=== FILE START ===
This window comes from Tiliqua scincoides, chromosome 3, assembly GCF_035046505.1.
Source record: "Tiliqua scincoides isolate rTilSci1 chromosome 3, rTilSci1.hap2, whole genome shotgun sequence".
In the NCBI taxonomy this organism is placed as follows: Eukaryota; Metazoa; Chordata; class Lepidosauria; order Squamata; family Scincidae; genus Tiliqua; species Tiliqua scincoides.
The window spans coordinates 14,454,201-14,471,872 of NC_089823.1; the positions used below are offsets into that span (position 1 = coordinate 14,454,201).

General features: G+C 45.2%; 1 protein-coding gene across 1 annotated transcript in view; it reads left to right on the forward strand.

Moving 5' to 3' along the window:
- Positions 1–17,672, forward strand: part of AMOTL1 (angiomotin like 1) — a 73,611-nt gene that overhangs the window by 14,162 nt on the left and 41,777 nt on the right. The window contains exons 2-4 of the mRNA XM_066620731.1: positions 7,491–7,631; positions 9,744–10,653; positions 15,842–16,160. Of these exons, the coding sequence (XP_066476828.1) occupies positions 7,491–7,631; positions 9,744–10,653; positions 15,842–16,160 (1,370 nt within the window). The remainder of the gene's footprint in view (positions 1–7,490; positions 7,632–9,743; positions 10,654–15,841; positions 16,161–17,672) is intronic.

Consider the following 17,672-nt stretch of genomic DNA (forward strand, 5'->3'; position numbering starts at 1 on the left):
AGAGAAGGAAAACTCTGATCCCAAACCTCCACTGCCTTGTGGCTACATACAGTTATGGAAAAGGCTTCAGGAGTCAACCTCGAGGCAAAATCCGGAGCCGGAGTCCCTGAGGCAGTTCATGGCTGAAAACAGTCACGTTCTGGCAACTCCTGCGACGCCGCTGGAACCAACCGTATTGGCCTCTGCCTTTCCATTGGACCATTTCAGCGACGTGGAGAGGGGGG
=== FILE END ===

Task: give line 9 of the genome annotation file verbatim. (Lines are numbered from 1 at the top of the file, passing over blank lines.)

AGAGAAGGAAAACTCTGATCCCAAACCTCCACTGCCTTGTGGCTACATACAGTTATGGAAAAGGCTTCAGGAGTCAACCTCGAGGCAAAATCCGGAGCCGGAGTCCCTGAGGCAGTTCATGGCTGAAAACAGTCACGTTCTGGCAACTCCTGCGACGCCGCTGGAACCAACCGTATTGGCCTCTGCCTTTCCATTGGACCATTTCAGCGACGTGGAGAGGGGGG